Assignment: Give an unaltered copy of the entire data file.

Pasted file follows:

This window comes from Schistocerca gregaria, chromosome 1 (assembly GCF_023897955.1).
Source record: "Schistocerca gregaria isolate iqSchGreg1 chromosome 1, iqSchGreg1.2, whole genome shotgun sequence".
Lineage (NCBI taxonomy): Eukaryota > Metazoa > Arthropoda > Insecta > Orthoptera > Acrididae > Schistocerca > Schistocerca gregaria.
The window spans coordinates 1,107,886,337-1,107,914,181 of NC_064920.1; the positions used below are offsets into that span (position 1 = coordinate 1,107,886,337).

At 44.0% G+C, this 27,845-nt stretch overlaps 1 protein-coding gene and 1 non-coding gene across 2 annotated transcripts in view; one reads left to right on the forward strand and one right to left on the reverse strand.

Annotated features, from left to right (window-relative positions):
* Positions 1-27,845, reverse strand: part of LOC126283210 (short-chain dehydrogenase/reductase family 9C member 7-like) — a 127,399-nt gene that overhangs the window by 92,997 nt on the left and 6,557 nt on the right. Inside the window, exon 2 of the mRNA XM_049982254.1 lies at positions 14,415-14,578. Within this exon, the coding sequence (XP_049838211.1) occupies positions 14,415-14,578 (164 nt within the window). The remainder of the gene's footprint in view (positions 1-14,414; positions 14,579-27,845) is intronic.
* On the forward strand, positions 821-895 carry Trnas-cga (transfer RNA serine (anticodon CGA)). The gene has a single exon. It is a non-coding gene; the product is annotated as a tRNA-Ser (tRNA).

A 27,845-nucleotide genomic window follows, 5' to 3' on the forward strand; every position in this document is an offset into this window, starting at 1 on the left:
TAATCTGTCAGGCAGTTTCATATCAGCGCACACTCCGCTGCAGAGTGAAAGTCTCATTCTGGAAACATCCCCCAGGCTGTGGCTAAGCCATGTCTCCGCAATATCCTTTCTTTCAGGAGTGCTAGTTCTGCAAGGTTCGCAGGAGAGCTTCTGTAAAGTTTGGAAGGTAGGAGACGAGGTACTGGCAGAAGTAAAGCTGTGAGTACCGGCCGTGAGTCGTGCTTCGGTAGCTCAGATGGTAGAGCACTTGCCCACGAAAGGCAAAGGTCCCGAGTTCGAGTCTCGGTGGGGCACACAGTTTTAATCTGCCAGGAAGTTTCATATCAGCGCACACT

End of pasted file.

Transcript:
This window comes from Schistocerca gregaria, chromosome 1 (assembly GCF_023897955.1).
Source record: "Schistocerca gregaria isolate iqSchGreg1 chromosome 1, iqSchGreg1.2, whole genome shotgun sequence".
Lineage (NCBI taxonomy): Eukaryota > Metazoa > Arthropoda > Insecta > Orthoptera > Acrididae > Schistocerca > Schistocerca gregaria.
The window spans coordinates 1,107,886,337-1,107,914,181 of NC_064920.1; the positions used below are offsets into that span (position 1 = coordinate 1,107,886,337).

At 44.0% G+C, this 27,845-nt stretch overlaps 1 protein-coding gene and 1 non-coding gene across 2 annotated transcripts in view; one reads left to right on the forward strand and one right to left on the reverse strand.

Annotated features, from left to right (window-relative positions):
* Positions 1-27,845, reverse strand: part of LOC126283210 (short-chain dehydrogenase/reductase family 9C member 7-like) — a 127,399-nt gene that overhangs the window by 92,997 nt on the left and 6,557 nt on the right. Inside the window, exon 2 of the mRNA XM_049982254.1 lies at positions 14,415-14,578. Within this exon, the coding sequence (XP_049838211.1) occupies positions 14,415-14,578 (164 nt within the window). The remainder of the gene's footprint in view (positions 1-14,414; positions 14,579-27,845) is intronic.
* On the forward strand, positions 821-895 carry Trnas-cga (transfer RNA serine (anticodon CGA)). The gene has a single exon. It is a non-coding gene; the product is annotated as a tRNA-Ser (tRNA).

A 27,845-nucleotide genomic window follows, 5' to 3' on the forward strand; every position in this document is an offset into this window, starting at 1 on the left:
TAATCTGTCAGGCAGTTTCATATCAGCGCACACTCCGCTGCAGAGTGAAAGTCTCATTCTGGAAACATCCCCCAGGCTGTGGCTAAGCCATGTCTCCGCAATATCCTTTCTTTCAGGAGTGCTAGTTCTGCAAGGTTCGCAGGAGAGCTTCTGTAAAGTTTGGAAGGTAGGAGACGAGGTACTGGCAGAAGTAAAGCTGTGAGTACCGGCCGTGAGTCGTGCTTCGGTAGCTCAGATGGTAGAGCACTTGCCCACGAAAGGCAAAGGTCCCGAGTTCGAGTCTCGGTGGGGCACACAGTTTTAATCTGCCAGGAAGTTTCATATCAGCGCACACT